Use of Antioxidant Nutrients in the Prevention and Treatment of Type 2 Diabetes
Rodney C. Ruhe, PhD, and Roger B. McDonald, PhD
Department of Nutrition, University of California, Davis, California [firstname.lastname@example.org]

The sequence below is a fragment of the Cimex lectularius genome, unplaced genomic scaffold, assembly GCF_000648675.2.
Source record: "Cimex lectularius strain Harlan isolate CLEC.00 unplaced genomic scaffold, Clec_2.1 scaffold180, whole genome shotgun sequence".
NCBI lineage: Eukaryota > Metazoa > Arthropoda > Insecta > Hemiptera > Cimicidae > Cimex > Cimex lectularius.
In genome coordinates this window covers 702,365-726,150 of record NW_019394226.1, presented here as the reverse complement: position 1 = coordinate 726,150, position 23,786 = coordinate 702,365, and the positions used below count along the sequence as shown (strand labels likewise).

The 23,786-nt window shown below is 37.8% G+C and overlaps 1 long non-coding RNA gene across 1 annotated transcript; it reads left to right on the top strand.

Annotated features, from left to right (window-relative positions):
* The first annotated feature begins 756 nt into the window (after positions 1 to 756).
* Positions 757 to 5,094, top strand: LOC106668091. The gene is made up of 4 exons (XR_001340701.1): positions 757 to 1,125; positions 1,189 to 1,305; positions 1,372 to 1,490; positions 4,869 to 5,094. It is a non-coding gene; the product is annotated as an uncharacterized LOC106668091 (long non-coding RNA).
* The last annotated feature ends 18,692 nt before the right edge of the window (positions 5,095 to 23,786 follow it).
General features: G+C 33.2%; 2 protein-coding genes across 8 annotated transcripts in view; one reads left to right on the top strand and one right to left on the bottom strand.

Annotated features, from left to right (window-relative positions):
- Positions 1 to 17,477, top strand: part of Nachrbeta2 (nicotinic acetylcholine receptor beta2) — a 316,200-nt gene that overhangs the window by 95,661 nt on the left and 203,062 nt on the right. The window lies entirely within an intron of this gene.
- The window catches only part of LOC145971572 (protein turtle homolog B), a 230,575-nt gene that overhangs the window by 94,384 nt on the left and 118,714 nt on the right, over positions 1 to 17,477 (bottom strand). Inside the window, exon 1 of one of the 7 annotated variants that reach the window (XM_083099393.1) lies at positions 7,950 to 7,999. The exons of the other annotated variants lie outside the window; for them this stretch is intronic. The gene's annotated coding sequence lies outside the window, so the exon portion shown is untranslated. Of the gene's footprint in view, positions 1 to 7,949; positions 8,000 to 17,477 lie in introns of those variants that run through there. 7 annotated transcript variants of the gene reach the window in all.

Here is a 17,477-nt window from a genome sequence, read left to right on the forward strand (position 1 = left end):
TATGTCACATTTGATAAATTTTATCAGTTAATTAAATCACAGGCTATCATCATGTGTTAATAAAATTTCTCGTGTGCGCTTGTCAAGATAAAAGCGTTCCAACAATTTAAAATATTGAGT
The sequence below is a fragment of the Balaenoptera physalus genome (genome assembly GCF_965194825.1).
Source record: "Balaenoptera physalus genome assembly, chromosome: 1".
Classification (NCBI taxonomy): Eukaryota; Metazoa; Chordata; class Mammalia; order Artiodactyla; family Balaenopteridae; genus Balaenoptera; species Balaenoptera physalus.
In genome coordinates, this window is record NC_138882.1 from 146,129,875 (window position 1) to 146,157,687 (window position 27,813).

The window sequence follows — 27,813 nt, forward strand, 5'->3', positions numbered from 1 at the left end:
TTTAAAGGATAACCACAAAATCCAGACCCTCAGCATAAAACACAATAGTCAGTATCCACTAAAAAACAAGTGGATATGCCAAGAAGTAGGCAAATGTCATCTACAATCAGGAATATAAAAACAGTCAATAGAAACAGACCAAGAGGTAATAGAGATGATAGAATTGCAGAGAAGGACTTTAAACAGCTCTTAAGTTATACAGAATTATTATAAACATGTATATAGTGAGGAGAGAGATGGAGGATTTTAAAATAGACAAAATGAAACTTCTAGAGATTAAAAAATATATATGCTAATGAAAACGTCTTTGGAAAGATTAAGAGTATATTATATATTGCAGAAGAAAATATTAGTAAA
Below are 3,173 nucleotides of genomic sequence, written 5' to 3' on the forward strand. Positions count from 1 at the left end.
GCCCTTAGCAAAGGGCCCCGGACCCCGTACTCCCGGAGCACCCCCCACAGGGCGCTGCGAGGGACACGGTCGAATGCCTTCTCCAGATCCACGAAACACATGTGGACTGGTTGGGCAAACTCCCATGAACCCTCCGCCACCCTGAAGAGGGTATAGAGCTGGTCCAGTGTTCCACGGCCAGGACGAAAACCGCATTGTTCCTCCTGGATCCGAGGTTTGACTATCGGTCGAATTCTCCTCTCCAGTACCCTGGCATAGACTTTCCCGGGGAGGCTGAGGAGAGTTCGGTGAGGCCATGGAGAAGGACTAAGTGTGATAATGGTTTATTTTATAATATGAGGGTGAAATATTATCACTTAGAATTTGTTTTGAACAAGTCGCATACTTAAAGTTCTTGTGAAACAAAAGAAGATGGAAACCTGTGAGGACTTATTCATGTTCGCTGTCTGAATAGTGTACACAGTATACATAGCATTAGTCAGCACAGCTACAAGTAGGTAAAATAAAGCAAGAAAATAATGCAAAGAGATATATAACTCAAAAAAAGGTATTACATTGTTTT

Type 2 diabetes, or non-insulin dependent diabetes mellitus (NIDDM), is increasingly common throughout the world. The World Health Organization has predicted that between 1997 and 2025, the number of diabetics will double from 143 million to about 300 million. The incidence of NIDDM is highest in economically developed nations, particularly the U. S., where approximately 6.5% of the population (17 million people) have either diagnosed or undiagnosed diabetes. The two most important factors contributing to the development of NIDDM are obesity and physical inactivity. The leading cause of mortality and morbidity in people with NIDDM is cardiovascular disease caused by macro- and microvascular degeneration. Current therapies for NIDDM focus primarily on weight reduction. Indeed, several investigations indicate that 65 to 75% of cases of diabetes in Caucasians could be avoided if individuals in this subgroup did not exceed their ideal weight. The success of this approach has been, at best, modest. An alternate approach to the control of Type 2 diabetes is to arrest the progress of the pathology until a cure has been found. To this end, some investigators suggest that dietary antioxidants may be of value. Several studies in humans and laboratory animals with NIDDM indicate that vitamin E and lipoic acid supplements lessen the impact of oxidative damage caused by dysregulation of glucose metabolism. In this brief review, we discuss the incidence, etiology, and current therapies for NIDDM and further explore the usefulness of dietary antioxidants in treating this disorder.